Falsehoods companies believe about names

Benedict O'Donovan

Benedict O'Donovan

A senior full stack developer for WhiteRock Systems based in London.
Staff at WhiteRock have more experience than most with getting annoyed at forms on the internet. Not because we spend lots of our time putting them together or nudging them 5 pixels to the left to make sure they’re dead centre on the page, but because there are two of us with apostrophes in our names.
 
“Please enter a valid name”, “This field only supports valid characters”, or the enigmatic “please check your details are correct” are just three of the potential responses we fear upon signing up to a new website or attempting to pay for car parking on the world’s most convoluted app. Either there’s something wrong with our names and our ancestors were playing some cruel trick on us, or we’re being gaslit by RingPark and our names are in fact valid.
 
Apparently we’re not the only people to have noticed that what some contact information validation processes don’t correlate with reality. “Falsehoods programmers believe about names” is a great starting point to shrug off any preconceptions you ever held about names, containing a list of forty incorrect assumptions people have made when processing names.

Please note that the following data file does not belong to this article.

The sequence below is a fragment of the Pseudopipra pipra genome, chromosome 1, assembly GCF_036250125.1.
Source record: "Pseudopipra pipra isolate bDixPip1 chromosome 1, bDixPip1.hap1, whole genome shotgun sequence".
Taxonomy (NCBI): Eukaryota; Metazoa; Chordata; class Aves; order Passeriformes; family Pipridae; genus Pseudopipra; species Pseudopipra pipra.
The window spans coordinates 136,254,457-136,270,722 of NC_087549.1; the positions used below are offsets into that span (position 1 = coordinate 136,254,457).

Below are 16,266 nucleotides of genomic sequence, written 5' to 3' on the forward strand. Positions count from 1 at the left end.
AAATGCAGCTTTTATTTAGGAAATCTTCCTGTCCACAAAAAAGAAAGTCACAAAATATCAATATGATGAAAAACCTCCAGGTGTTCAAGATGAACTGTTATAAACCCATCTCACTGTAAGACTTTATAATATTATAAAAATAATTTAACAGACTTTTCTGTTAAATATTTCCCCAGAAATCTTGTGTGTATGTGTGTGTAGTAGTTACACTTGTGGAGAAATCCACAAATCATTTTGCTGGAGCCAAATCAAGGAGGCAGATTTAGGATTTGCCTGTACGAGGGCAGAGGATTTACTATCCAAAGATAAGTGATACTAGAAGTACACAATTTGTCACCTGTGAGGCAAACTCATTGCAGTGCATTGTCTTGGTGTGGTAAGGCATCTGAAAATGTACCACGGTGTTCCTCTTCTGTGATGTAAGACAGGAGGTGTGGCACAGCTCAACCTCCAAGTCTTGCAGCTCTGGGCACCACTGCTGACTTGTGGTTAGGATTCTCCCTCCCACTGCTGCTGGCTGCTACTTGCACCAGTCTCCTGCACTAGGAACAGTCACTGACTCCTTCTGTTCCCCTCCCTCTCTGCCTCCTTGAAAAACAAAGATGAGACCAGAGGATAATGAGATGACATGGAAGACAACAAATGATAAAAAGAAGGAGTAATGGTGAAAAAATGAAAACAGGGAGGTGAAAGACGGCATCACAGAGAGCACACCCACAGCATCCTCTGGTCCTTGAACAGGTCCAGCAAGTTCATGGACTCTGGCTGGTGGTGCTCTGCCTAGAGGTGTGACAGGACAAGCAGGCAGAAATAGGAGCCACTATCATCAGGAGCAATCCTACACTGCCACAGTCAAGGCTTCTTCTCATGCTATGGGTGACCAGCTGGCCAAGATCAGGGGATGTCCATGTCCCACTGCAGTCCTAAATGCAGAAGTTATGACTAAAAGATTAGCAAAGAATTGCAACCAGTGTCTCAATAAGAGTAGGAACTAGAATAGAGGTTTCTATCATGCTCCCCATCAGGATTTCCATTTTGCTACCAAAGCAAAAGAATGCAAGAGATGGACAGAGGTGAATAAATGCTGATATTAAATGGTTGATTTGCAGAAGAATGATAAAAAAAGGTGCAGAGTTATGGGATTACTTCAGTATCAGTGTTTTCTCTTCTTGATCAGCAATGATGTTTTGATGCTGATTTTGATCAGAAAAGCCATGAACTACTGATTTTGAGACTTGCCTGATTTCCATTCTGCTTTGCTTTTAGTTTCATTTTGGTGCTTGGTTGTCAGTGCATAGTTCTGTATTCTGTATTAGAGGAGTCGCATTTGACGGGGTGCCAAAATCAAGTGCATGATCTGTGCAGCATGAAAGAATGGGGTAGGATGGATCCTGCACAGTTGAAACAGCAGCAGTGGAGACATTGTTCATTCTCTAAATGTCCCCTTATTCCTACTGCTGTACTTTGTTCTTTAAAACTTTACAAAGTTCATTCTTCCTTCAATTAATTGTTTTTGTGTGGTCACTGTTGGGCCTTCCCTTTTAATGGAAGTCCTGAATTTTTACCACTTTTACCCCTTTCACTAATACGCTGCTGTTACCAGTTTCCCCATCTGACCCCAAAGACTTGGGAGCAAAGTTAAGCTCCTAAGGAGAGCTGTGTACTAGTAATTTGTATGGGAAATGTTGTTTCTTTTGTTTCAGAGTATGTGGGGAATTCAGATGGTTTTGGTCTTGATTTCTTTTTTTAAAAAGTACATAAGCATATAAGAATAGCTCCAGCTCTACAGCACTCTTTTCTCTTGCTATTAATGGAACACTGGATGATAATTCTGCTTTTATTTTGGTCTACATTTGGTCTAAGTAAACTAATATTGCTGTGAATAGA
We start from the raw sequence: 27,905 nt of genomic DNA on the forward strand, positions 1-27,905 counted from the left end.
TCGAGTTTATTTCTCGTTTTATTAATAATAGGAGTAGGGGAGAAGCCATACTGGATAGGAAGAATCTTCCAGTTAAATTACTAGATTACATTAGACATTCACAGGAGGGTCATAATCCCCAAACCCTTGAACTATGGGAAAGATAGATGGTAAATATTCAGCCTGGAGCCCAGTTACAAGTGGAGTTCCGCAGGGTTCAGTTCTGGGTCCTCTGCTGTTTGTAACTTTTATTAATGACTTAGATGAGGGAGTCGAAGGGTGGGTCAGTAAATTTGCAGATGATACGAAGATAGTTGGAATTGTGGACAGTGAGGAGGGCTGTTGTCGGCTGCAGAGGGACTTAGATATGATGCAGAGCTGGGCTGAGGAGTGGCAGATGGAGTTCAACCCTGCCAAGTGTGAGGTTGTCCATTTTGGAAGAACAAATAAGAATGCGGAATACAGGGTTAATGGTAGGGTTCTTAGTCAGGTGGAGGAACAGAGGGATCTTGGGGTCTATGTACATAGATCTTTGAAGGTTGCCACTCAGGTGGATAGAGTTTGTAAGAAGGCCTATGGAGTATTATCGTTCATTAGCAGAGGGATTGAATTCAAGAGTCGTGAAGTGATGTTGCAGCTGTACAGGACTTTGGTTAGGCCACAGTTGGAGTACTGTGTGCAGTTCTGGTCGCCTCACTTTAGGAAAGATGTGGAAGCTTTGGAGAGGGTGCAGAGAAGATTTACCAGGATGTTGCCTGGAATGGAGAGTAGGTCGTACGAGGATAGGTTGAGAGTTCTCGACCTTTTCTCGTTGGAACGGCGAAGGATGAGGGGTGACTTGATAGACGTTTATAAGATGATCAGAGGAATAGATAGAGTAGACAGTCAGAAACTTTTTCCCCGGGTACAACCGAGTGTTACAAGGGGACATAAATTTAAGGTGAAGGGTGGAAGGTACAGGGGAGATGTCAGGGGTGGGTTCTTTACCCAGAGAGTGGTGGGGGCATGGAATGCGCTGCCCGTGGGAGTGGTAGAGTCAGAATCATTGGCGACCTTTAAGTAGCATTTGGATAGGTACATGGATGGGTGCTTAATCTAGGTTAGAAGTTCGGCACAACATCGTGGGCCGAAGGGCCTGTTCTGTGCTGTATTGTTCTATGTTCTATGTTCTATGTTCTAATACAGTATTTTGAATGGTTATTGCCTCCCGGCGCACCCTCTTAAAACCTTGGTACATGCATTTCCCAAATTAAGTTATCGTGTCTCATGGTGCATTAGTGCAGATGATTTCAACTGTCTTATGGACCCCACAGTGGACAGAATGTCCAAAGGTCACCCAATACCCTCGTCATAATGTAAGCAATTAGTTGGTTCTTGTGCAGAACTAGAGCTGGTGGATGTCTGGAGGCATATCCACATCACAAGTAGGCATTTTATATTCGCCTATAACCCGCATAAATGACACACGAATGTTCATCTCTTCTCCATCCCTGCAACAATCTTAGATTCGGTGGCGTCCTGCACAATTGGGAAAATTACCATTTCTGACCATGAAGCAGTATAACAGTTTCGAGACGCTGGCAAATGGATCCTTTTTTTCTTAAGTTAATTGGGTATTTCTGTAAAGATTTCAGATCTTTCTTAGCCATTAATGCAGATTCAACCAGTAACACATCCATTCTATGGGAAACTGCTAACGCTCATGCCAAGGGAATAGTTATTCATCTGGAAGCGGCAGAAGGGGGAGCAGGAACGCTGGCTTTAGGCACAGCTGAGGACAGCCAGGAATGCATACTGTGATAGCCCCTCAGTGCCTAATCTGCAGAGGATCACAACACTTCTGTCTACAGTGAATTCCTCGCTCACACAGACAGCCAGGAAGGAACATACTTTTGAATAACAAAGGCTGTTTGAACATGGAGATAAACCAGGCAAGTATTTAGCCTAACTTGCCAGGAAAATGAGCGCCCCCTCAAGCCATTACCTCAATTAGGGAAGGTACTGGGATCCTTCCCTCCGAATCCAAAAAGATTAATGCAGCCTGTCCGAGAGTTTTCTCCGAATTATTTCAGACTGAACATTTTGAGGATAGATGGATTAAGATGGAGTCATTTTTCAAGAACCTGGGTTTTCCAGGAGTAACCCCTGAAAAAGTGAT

As a company we’ve developed systems that have processed the names and information of hundreds of thousands of people from around the world, and at that scale you’re almost guaranteed to come across every weird and wonderful name you can think of. We can confirm that in the past we’ve had to deal with:
 
  • people with extraordinarily long names
  • people with extraordinarily short names
  • people with no first name
  • that one person who had a number in their name (before Elon Musk made it cool)
  • having hundreds of “John Smiths” in one system and finding it almost impossible to distinguish between search results
  • people with names that have letters from not one, not two, but three different alphabets
 
We’ve discovered that even the most simple online forms can be plagued by problems that can ruin a client’s experience: this blog doesn’t have enough space to deal with the issues surrounding phone numbers, emails, or, heaven forbid, postal addresses.
 
Our experience hopefully means that we’ll never build anything that won’t accept your name, but we might still need convincing if you want us to allow an emoji as your family name.